Brazil is a highly diverse Latin American nation. The country comprises just under half the landmass of the South American continent. Its environment varies greatly from the tropical North to the more temperate South. It is widely known for its fun-loving and friendly attitude with the five regions within the nation distinguishing themselves with twists to classical and modern music and dance. Though the regions differ greatly in environment and demographics, they are bound together by a shared pride in being Brazilian.
Portuguese settlers began colonizing parts of Brazil at the end of the 16th century. This was unique as much of South America and the New World were settled by the Spanish. During the 17th century, the region was contested by Dutch explorers looking to make use of the thriving sugar cane industry. Dutch and Portuguese forces fought in jungle warfare in the 1650’s and 60’s, leading to the expulsion of the Dutch from their territory but at the cost of Portugal’s Asian colonies. As most of the white colonists were single men they tended to take slaves and indigenous peoples as concubines, contributing to the racial diversity seen today In 1808, following two centuries of Portuguese colonization, Brazil became the center of their vast empire. Napoleon invaded Portugal at the height of his reign. This forced King Dom Joao VI to flee to Rio de Janeiro, making it the political and economic heart of the empire until 1821.
Brazilian independence from Portugal was granted in 1822, although Dom Pedro II of Portugal ruled the empire. Brazil was involved in several wars following the next five decades, including the Platine War, Paraguayan War, and Uruguayan War. Slavery was abolished in 1888, 28 years after the slave trade ceased operations. In 1889, the empire was toppled, giving way to a republic, which ended all colonial-related leadership in Brazil.
Despite having a fractured political system during the 20th century, Brazil continued to prosper with its sugar, coffee, and rubber industries, accompanied by a large labor market. The migration of German, Japanese, Spanish, and Italian nationals added to the labor force and contributed to Brazil’s economic growth. The country rose to prominence in the mid-1900’s, becoming South America’s economic tiger and surpassing Mexico and Argentina as the region’s most powerful nation. In 1988, democracy finally became a mainstream concept for Brazil, following several decades of military involvement in the national government. Though high-level corruption, social inequalities, and high crime still affect the country today, Brazil continues to develop and is widely seen as a future world power.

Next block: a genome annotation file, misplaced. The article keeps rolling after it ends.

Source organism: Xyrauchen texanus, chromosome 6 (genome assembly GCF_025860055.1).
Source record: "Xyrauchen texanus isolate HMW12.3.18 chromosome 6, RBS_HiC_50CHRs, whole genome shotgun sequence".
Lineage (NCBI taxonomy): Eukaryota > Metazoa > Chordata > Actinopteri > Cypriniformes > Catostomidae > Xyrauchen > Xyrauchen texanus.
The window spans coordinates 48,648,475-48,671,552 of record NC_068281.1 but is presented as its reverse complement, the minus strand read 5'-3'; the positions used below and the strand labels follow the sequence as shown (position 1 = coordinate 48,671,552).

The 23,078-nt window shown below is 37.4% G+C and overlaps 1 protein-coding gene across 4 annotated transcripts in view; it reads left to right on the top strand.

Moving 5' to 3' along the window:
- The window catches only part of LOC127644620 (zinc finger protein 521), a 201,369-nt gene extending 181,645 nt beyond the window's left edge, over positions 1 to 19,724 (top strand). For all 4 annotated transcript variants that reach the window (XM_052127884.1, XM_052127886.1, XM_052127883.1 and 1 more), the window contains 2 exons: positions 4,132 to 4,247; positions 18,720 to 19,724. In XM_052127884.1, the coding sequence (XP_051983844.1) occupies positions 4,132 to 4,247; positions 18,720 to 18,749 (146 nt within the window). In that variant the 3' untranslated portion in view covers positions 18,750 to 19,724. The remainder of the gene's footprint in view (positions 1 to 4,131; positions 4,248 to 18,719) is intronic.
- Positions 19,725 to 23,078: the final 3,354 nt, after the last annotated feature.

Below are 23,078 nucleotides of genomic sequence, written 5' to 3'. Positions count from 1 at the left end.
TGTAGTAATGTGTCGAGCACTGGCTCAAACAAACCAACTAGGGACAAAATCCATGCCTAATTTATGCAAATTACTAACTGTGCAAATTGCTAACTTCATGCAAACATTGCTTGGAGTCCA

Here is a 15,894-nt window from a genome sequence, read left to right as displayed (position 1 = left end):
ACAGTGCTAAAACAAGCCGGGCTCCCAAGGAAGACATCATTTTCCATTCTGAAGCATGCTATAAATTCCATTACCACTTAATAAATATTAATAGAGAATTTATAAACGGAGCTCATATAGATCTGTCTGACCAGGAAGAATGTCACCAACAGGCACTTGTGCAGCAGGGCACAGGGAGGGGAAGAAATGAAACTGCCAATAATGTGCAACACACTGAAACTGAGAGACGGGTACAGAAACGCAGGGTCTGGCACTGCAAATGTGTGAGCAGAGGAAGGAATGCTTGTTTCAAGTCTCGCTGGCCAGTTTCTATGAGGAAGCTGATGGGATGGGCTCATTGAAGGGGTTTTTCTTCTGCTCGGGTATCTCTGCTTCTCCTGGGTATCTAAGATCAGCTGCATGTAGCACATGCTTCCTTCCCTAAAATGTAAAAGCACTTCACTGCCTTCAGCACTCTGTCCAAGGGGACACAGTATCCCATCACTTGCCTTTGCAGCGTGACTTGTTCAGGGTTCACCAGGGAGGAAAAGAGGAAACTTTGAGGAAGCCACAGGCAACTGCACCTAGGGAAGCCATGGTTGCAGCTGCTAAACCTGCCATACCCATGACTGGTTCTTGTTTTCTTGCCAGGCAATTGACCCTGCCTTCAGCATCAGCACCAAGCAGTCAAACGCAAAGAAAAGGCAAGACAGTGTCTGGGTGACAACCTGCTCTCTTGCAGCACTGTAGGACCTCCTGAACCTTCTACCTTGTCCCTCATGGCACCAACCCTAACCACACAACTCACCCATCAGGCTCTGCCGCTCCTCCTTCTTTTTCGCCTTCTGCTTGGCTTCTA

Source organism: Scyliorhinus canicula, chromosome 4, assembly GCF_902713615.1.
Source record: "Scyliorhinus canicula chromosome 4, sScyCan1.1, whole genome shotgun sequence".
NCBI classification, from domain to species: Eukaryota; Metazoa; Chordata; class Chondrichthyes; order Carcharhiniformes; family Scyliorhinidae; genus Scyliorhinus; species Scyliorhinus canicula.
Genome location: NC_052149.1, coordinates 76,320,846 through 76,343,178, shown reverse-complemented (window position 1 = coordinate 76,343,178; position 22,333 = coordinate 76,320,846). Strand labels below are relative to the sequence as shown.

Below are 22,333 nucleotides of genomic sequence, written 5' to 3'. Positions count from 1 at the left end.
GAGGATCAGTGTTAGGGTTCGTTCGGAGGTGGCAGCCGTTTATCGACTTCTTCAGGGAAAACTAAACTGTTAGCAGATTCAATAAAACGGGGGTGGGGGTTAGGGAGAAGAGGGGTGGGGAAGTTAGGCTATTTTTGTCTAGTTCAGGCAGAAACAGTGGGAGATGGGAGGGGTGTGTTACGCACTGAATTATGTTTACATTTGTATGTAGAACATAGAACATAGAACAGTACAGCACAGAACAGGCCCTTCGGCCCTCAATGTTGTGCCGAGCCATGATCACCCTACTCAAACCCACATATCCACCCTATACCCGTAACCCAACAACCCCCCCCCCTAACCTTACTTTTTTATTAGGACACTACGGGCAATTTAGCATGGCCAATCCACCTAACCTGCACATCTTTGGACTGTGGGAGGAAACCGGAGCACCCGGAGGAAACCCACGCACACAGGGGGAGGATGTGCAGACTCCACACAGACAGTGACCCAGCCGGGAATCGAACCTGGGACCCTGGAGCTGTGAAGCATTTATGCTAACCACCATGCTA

Brazilian Societal Values
Family plays a large role in most Brazilans’ everyday life. Family typically refers to one’s extended kin group rather than immediate family alone. Because of this, it is typical for three generations to live together in the same household. Individuals are expected to be loyal to the family unit and to give support when family members ask even if it goes against their self-interest. Though they are collectivistic, Brazilian families often give their members encouragement and freedom in pursuing their personal goals. Due to this, family relationships are often characterized by shared affection rather than authority. These dynamics are, however, beginning to change. They have been affected by growing individualism and widespread migration as people leave their homes in impoverished or rural areas in the interior to move to the country’s coastal urban centers or go abroad.
Brazilians have a strong national identity based on being a “racial democracy” free of prejudice based on skin color. The ideology, though untrue, plays a strong role in shaping interracial interactions and discourse. Social class, education, and manner of dress all play a role in assigning someone to a racial category. Brazilians will sometimes say "money whitens,” which means that the higher one’s social class the lighter the racial category they are ascribed to regardless of physical appearance.
Brazil is a country struggling with economic inequality. Despite being one of the ten richest economies in the world, it is estimated that some thirty-three million Brazilians live in poverty. Though the divide between rich and poor has plagued the nation since colonial times, the growth of Brazil’s middle class has made the division between classes more complex. Though today the size of the middle class varies from one-fifth to one-third of the population, depending on how it's defined, the resources and lifestyles afforded to it vary considerably. Brazilians are quick to size up the social distance between themselves and others using measures such as appearance and “correctness” of speech. From here, they establish patterns of deference and authority between individuals belonging to different social strata.
Brazil Culture: Conclusion
Brazil is a diverse nation in every sense of the word. Despite this, its people are bound together by a shared history and strong extended families. This does not, however, mean that the country is without problems as it continues to struggle with racial discrimination and economic inequality. As Brazil works to overcome these obstacles to equality, it will continue to develop as a democracy and into a future world power.